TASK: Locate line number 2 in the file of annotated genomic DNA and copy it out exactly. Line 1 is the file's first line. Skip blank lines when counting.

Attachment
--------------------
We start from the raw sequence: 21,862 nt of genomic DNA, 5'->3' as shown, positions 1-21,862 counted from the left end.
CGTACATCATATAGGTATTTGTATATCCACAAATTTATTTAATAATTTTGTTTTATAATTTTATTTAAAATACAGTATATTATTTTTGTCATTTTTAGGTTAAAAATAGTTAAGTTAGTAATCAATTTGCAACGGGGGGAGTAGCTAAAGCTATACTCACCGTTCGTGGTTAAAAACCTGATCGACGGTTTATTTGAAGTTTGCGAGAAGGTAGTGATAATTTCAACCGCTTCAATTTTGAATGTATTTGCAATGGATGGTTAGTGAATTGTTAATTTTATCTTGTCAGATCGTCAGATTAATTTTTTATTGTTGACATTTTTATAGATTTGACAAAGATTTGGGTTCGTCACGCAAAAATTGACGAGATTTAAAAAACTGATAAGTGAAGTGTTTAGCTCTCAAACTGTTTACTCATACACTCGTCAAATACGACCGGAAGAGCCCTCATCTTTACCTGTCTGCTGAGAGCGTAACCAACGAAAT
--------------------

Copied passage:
CGTACATCATATAGGTATTTGTATATCCACAAATTTATTTAATAATTTTGTTTTATAATTTTATTTAAAATACAGTATATTATTTTTGTCATTTTTAGGTTAAAAATAGTTAAGTTAGTAATCAATTTGCAACGGGGGGAGTAGCTAAAGCTATACTCACCGTTCGTGGTTAAAAACCTGATCGACGGTTTATTTGAAGTTTGCGAGAAGGTAGTGATAATTTCAACCGCTTCAATTTTGAATGTATTTGCAATGGATGGTTAGTGAATTGTTAATTTTATCTTGTCAGATCGTCAGATTAATTTTTTATTGTTGACATTTTTATAGATTTGACAAAGATTTGGGTTCGTCACGCAAAAATTGACGAGATTTAAAAAACTGATAAGTGAAGTGTTTAGCTCTCAAACTGTTTACTCATACACTCGTCAAATACGACCGGAAGAGCCCTCATCTTTACCTGTCTGCTGAGAGCGTAACCAACGAAAT